My husband and I are the main caretakers for our son.  We have a Nana and a nanny that watch him between 4 and 15 hours per week–that’s it!  I am extremely proud and humbled that my husband and I can pull off being full-time employees AND full-time parents!  We don’t have it all figured out by any stretch of the imagination. Our impressively non-existent life outside of those realms is a sacrifice we’ve had to make, along with any hope for intelligent conversation between us. 

night shift mom
His first nanny watched him for 4 hours in the morning while I napped.

The benefits are worth the costs

Life won’t always be this limiting, exhausting endeavor, luckily. However, our only child is little for a snippet of time, and I am so thankful that I don’t have to miss anything.  At the same time, I don’t have to give up a career I love, either.  I’ll take the exhaustion and night-shift work, even as hard as it is on my body and mind.  I’d rather live my life purposefully, passionately, and consciously than live a life of regret, helplessness, and inauspiciousness. 

Can any night shift moms relate? 

 

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Nicole is full-time Mother-Baby Nurse at UIHC and full-time single momma to her 3 year old son, Griffin. She grew up in Iowa and graduated from the University of Iowa. She lived in Chicago for almost 4 years before moving back to Iowa City to start a family with her (now ex) husband. After struggling with infertility and undergoing In Vitro Fertilization and Embryo Transfers, she worked hard for the title of Mom. Feeling complete as a family of three, they donated their last remaining embryo to another couple, which has been an interesting and complex process. Nicole’s next conquest is to get her Lactation Certification and do some in-home consultation on the side. Her other passions are hiking, reading non-fiction science (or parenting) books, Sudoku, being mamarazzi/managing Griffin’s modelling hobby, visiting museums, and listening to podcasts. She describes herself as resilient, passionately curious, coffee-obsessed, science nerd.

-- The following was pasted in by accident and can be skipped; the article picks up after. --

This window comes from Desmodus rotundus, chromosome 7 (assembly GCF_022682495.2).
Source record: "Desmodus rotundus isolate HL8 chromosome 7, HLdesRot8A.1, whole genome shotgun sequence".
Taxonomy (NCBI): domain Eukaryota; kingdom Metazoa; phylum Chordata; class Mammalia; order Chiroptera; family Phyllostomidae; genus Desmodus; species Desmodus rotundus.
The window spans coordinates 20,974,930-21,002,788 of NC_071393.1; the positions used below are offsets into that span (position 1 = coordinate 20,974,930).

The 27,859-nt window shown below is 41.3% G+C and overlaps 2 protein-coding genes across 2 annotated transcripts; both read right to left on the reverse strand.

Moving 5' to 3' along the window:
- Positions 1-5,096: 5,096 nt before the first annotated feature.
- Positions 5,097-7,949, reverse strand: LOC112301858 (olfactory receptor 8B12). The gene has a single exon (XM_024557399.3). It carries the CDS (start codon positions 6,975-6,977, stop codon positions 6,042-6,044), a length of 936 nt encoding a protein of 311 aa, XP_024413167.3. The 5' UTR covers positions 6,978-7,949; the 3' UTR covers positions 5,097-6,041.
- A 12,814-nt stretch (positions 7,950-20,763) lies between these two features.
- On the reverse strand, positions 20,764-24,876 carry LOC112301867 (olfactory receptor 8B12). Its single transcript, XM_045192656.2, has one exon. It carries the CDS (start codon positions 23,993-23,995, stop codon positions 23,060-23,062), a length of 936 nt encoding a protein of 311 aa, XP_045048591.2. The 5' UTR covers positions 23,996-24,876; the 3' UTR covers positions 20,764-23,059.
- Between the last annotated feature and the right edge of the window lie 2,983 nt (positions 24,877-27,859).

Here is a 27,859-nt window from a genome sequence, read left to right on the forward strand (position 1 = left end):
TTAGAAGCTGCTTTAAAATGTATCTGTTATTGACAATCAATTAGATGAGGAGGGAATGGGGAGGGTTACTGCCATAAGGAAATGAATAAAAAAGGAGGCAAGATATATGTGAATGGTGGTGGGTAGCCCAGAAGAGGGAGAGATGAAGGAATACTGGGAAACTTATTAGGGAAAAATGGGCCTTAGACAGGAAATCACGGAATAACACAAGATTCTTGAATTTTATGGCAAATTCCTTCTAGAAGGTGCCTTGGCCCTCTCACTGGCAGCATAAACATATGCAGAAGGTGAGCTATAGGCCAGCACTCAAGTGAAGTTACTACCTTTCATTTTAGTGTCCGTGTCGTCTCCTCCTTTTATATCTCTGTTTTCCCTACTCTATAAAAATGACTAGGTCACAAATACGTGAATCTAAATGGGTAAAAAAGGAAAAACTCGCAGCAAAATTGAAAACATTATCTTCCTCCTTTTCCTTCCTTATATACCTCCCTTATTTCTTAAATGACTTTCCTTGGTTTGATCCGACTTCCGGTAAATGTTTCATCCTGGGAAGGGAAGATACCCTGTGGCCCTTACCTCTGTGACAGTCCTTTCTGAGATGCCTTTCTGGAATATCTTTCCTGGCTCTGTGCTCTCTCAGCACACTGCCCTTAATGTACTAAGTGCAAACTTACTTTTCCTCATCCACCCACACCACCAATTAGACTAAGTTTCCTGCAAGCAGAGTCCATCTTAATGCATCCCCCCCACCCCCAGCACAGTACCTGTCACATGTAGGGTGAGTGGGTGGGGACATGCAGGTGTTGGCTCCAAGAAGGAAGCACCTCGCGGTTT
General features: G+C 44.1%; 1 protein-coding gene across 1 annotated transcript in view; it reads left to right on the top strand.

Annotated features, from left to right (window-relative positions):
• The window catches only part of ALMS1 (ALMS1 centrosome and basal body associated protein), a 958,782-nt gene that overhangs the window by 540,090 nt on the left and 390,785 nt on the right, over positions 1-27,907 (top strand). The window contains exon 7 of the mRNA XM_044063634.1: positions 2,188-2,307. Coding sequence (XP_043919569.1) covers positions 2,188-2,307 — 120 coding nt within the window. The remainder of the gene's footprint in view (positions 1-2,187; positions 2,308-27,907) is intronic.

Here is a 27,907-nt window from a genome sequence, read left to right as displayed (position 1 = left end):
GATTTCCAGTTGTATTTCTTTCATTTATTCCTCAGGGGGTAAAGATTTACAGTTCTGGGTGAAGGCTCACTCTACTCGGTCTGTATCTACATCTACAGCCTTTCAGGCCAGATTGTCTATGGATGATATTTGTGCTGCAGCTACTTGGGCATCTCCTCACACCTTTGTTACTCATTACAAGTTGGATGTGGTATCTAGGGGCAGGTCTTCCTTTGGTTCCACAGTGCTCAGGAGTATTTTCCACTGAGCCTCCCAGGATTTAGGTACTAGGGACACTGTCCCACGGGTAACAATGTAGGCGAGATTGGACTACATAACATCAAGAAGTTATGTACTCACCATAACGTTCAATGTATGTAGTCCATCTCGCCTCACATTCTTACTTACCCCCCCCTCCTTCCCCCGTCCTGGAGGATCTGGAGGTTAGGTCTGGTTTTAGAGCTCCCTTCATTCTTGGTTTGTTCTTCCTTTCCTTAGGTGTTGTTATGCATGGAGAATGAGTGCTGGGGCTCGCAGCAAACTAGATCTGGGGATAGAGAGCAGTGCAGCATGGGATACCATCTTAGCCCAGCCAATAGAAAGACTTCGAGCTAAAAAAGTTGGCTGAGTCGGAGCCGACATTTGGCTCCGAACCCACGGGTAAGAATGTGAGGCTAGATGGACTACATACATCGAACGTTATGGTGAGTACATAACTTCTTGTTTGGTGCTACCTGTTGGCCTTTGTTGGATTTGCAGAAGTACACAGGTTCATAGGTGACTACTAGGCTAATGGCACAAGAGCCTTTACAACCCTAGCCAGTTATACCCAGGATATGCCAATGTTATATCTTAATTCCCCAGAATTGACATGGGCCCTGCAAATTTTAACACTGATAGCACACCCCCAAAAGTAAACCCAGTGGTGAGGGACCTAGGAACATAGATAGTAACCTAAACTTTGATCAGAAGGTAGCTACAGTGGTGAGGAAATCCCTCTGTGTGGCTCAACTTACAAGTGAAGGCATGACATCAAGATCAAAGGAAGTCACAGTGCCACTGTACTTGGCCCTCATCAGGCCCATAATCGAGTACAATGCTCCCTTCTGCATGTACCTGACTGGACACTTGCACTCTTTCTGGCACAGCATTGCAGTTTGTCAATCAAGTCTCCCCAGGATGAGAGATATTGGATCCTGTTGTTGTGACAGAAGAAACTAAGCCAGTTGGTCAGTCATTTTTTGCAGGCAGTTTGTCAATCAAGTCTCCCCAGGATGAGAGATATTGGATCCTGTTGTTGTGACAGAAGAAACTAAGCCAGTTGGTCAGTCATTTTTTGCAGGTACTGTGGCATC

5 COMMENTS

  1. Love this. Kudos to you for making it all work! Saving lives and raising your babes…keep it all up! Night shift nurses in Des Moines say hello! 😉

  2. Now make an article for the Moms who wont let their night shift son or husband sleep because sleeping during the day means they are lazy… Vacuuming outside the rooms, yelling to have a conversation with guests… Night shift workers DESERVE SLEEP TOO MOM!

  3. I’m considered accepting a night shift position and your blog was very helpful. I work on days now and my house typically looks like a hurricane ran through it.

  4. I’M ALSO CONSIDERING WORKING NIGHT SHIFT FULL-TIME. I HAVE 3 KIDS, TWIN 13 YEAR OLDS AND AN ALMOST 6 YEAR OLD. I’M STRUGGLING WITH MY LITTLE ONE AS IT’S HIS FIRST YEAR IN KINDERGARTEN AND HE IS TAKING IT VERY HARD, TO THE POINT WHERE HE’S MISBEHAVING AND NOT FOLLOWING DIRECTIONS WHAT SO EVER AND I’M HAD COME TO THE POINT WHERE BECAUSE I CAN’T LEAVE MY FULL TIME JOB, I HIRED AN EDUCATION ATTORNEY TO MAKE SURE HE IS RESPECTED, DISCIPLINED AND EDUCATED PROPERLY. I DON’T LIKE HIS TEACHER THAT MUCH BECAUSE SHE DOESN’T SEEM SHE WANTS TO WORK WITH ME ON COMING DOWN WITH A PLAN THAT WILL HELP THE SITUATION, HER RESPONSE TO EVERYTHING HE DOES IS TO SEND HIM TO THE PRINCIPALS’ OFFICE AND NOW WANTING TO CUT HIS EDUCATION TIME. SO, SINCE I’VE ALWAYS BEEN OKAY STAYING UP AT NIGHTS AND TEND TO BE THE LAST ONE TO GO TO BED EVERY NIGHT AND FUNCTION FINE, I THOUGHT OF GIVING IT A TRY AND HOPEFULLY BE ABLE TO COME HOME, TAKE THEM TO SCHOOL, COME HOME, SLEEP FOR AT LEAST 3 HRS AND THEN VOLUNTEER AT THEIR SCHOOLS FOR A BIT, SEE HOW THINGS WORK IN CLASS, AND WHEN WE COME HOME FROM SCHOOL, SINCE MY TWIN BOYS ARE OLD ENOUGH TO JUST KEEP AN EYE ON THE LITTLE ONE, I COULD TAKE A NAP, GET UP GET DINNER READY AND DO IT ALL OVER AGAIN THE NEXT DAY…. WISH ME LUCK, HOPE IF ANYONE OUT THERE IS IN A SIMILAR SITUATION, IF I CAN GET YOUR INSIGHT AS TO HOW YOU’RE MANAGING… THANK YOU!!